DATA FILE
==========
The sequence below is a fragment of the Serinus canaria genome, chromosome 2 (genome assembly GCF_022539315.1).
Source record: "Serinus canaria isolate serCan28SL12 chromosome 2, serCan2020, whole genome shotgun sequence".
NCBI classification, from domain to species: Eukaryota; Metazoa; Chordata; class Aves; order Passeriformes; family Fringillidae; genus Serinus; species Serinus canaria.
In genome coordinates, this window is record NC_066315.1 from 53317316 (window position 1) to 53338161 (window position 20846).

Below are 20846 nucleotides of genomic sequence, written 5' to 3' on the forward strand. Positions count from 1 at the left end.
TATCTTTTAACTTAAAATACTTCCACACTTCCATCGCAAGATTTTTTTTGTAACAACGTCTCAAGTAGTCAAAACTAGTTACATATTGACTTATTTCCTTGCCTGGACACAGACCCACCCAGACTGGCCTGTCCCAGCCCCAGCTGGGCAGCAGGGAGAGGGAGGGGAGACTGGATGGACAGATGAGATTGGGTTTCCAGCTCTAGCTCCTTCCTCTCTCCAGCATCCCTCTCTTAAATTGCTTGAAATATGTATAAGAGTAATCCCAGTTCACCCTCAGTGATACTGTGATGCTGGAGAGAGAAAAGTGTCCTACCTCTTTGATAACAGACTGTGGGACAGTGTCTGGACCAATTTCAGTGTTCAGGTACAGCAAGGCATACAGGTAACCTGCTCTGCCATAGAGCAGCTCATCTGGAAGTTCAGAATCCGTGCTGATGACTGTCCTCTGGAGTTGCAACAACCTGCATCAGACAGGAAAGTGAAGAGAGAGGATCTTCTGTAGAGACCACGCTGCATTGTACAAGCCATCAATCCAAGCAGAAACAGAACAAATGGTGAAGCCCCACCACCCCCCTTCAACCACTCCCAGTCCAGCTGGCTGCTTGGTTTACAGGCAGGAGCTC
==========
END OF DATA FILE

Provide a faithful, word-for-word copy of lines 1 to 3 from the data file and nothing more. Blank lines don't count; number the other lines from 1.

The sequence below is a fragment of the Serinus canaria genome, chromosome 2 (genome assembly GCF_022539315.1).
Source record: "Serinus canaria isolate serCan28SL12 chromosome 2, serCan2020, whole genome shotgun sequence".
NCBI classification, from domain to species: Eukaryota; Metazoa; Chordata; class Aves; order Passeriformes; family Fringillidae; genus Serinus; species Serinus canaria.